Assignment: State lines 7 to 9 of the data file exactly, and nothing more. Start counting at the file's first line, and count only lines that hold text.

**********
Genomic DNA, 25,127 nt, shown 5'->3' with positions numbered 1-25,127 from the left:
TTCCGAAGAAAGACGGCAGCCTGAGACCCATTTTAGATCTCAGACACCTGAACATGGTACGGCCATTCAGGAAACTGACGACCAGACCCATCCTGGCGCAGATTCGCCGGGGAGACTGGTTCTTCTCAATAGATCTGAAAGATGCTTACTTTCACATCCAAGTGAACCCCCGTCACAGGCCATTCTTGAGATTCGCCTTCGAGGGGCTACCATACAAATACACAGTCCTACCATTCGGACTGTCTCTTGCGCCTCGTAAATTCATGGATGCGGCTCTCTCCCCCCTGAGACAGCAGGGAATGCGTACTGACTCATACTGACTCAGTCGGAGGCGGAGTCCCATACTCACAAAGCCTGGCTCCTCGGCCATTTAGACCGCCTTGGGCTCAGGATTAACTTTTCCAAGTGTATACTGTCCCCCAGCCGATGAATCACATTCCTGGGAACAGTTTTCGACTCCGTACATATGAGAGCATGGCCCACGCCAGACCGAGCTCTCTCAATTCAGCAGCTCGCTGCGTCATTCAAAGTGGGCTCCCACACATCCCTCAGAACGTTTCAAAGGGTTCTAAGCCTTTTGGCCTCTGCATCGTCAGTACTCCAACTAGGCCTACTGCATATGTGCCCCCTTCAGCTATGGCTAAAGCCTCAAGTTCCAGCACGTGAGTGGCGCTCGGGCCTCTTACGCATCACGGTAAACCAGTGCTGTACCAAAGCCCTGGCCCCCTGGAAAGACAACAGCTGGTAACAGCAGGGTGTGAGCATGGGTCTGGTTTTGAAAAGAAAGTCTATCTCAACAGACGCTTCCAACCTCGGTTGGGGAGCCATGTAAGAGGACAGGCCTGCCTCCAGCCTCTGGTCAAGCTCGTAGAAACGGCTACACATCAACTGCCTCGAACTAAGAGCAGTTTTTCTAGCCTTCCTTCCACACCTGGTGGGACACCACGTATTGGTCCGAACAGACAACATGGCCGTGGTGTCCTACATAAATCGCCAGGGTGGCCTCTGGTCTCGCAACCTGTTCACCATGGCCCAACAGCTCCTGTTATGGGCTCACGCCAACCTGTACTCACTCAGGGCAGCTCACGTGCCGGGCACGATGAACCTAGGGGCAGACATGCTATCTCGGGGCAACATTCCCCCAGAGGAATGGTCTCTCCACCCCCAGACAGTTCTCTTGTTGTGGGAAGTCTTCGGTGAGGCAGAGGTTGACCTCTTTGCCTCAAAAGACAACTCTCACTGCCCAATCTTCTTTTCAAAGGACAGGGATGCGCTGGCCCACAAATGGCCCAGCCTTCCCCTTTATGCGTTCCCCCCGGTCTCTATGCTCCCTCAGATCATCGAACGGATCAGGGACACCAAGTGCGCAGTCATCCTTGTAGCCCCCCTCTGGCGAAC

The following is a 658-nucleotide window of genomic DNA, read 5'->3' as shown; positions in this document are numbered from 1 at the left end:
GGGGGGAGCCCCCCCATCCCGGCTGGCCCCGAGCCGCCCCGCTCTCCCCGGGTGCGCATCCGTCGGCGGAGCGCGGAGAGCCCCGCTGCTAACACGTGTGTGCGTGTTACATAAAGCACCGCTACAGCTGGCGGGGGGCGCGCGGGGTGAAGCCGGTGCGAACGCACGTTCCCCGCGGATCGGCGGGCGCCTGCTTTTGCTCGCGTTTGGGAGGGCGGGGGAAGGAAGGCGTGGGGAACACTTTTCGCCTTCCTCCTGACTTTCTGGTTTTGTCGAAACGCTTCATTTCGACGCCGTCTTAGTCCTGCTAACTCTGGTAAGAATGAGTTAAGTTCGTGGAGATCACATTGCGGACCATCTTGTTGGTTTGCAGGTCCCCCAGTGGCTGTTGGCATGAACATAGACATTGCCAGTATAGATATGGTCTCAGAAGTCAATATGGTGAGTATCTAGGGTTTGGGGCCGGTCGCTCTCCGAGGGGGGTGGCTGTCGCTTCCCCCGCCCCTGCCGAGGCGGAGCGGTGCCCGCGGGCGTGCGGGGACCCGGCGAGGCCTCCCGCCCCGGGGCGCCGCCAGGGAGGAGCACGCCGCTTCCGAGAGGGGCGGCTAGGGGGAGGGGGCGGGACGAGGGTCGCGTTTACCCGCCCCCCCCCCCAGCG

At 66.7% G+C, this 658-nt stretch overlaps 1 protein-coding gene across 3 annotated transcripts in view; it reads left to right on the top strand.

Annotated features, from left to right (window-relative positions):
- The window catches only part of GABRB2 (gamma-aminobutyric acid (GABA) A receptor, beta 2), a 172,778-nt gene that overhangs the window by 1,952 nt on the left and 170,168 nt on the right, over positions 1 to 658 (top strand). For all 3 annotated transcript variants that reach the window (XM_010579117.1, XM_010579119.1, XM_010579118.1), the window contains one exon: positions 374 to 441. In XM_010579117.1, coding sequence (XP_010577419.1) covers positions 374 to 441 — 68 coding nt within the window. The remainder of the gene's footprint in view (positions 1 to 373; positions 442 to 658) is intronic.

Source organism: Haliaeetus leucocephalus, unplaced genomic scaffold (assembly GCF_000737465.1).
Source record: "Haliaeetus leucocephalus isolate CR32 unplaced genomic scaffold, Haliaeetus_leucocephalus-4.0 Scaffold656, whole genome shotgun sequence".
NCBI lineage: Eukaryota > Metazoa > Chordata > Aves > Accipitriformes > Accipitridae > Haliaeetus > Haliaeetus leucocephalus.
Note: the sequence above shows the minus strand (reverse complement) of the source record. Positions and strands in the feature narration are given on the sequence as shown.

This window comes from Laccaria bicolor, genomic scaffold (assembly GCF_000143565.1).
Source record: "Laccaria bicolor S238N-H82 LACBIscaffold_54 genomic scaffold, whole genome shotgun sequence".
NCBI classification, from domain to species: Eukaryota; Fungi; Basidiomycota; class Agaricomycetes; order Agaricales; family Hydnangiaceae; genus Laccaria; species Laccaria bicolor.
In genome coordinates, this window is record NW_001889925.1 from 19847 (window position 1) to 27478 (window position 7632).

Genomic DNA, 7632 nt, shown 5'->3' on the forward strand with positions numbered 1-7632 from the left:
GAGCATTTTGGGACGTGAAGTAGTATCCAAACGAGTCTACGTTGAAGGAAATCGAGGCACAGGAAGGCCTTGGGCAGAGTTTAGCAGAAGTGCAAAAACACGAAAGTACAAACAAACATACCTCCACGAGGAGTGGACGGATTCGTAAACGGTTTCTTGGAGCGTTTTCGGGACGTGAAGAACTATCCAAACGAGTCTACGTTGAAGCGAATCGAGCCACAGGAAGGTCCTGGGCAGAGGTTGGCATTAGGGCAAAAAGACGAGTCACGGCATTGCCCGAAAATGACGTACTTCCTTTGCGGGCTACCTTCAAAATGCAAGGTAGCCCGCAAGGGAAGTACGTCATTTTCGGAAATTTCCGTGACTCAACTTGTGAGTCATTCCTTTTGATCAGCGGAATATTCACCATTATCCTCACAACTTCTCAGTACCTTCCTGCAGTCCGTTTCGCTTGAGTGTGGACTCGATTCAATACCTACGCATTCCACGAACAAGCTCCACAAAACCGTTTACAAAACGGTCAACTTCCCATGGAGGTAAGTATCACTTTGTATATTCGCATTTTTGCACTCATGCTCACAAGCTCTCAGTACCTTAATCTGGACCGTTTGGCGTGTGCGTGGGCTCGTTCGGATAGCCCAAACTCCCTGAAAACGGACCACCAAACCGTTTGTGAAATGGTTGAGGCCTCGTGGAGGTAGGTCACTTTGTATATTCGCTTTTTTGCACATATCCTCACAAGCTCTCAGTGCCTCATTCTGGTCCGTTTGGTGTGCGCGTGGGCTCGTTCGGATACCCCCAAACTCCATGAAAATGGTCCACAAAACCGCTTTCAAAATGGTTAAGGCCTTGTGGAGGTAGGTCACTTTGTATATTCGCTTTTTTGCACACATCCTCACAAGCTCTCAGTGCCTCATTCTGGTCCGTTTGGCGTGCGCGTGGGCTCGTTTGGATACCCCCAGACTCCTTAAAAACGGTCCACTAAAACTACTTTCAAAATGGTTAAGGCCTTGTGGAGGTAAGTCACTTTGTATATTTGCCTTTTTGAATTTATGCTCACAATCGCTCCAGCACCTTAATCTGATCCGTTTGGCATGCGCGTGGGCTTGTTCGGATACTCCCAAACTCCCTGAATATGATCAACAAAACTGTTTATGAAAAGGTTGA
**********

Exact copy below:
- The window catches only part of GABRB2 (gamma-aminobutyric acid (GABA) A receptor, beta 2), a 172,778-nt gene that overhangs the window by 1,952 nt on the left and 170,168 nt on the right, over positions 1 to 658 (top strand). For all 3 annotated transcript variants that reach the window (XM_010579117.1, XM_010579119.1, XM_010579118.1), the window contains one exon: positions 374 to 441. In XM_010579117.1, coding sequence (XP_010577419.1) covers positions 374 to 441 — 68 coding nt within the window. The remainder of the gene's footprint in view (positions 1 to 373; positions 442 to 658) is intronic.

Source organism: Haliaeetus leucocephalus, unplaced genomic scaffold (assembly GCF_000737465.1).
Source record: "Haliaeetus leucocephalus isolate CR32 unplaced genomic scaffold, Haliaeetus_leucocephalus-4.0 Scaffold656, whole genome shotgun sequence".